Retro Saturday: Hiding the evidence- getting blood stains out of fabric

On Saturdays, we like to take the day off and spend it with our families. Sometimes. When they’re behaving. Here’s a blast from the past:

Dear Home-Ec 101,

How do I remove blood stains from fabric?


Lizzie B.

stripey-shirt.JPGIvy says:

Turn yourself in, Dr. Michael Baden‘s on the case now, I hear. I’ll answer the question anyway, though; I hear we have quite the following in prisons all across the nation.

Most everyone knows the old peroxide trick to get rid of blood stains. But some people don’t happen to have it on hand, and some fabrics might be ruined by it. My mother always swore by using contact solution (saline) on a blood stain, if you can catch it right away.

I also heard that soaking the fabric in milk overnight will do away with the stain quite well. If you have a set-in stain, try rubbing salt on it and scrubbing with water, then laundering as usual.

Good luck on that whole “avoiding jail” thing!

UPDATE: A commenter, Stacie told us about Folex. She says she has used it on all sorts to stains and fabrics, including vintage fabrics with no damage. She told me you can find it with the carpet cleaners at Home Depot and with regular cleaners at the grocery store. With such glowing reviews, I’d say it’s worth a shot!


  1. Carpet Cleaning NY on March 28, 2009 at 12:00 pm

    Peroxide definately does the trick. Do not ever put peroxide on natural fibers. It may be ok if you get some blood on your $10 cotton sheets, but if you get blood on a $3000 wool sofa beware. Peroxide is an oxidizor. Against natural fibers you risk yellowing and damage. It’s great for synthetics though. And the best part about it is that is self neutralizes. It turns to nothing more than undrinkable water after being exposed to light for 24 hours. That’s why it’s always stored in black bottles.

  2. Dana on January 25, 2009 at 10:07 am

    Awesome Spray Cleaner from Dollar Tree is amazing, it takes most everything out 🙂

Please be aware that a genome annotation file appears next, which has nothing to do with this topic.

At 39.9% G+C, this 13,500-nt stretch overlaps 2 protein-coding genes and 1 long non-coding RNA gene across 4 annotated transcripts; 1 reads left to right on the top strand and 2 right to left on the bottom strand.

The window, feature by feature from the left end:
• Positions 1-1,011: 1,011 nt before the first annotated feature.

3. Katherine on January 24, 2009 at 10:29 pm

    Oxyclean (the kind in the tub, not the laundry version) mixed with water (following the directions on the tub for stain removal, but using an old toothbrush to rub into the stain) got out even OLD blood stains that had been washed and dried in the dryer many times on a t-shirt at our house.

  4. Mom of three on January 24, 2009 at 8:52 pm

    I was reading a book where the main character was the doctor that did autopsies and it said that even if blood is gone to the naked eye, it can still be seen under a special light (like urine). So I don’t think anything is going to help if it’s a true crime scene.

    That would be a lot of saliva. 😉

  5. Taylor at Household Management 101 on January 24, 2009 at 8:23 pm

    I know what not to do with blood stains — run them under or wash them, even immediately, with hot water. Hot water sets blood stains in. Run cold water over the garment when trying to get excessive amounts of blood out. (Don’t ask me how I know this 🙂

  6. Tara on January 24, 2009 at 8:39 pm

    Old quilters’ trick: your saliva will get your blood off of fabric. Obviously, not a good fix for crime scene amounts of blood, but will definitely handle a finger prick while sewing.

    The story goes that only your saliva works on your blood (or, I guess, theoretically your identical twin’s saliva) but I haven’t really tested the hypothesis that fully.

    Since learning this trick, however, my mother and I both refer to how much we spit on a quilt as a measure of how often we pricked ourselves while sewing. If you ever receive a quilt from me, please know that I washed it before handing it over (ew!).

  7. Mom of three on January 24, 2009 at 5:06 pm

    Zest Soap. Just scrub to gone. The fresher the stain the easier it comes out.

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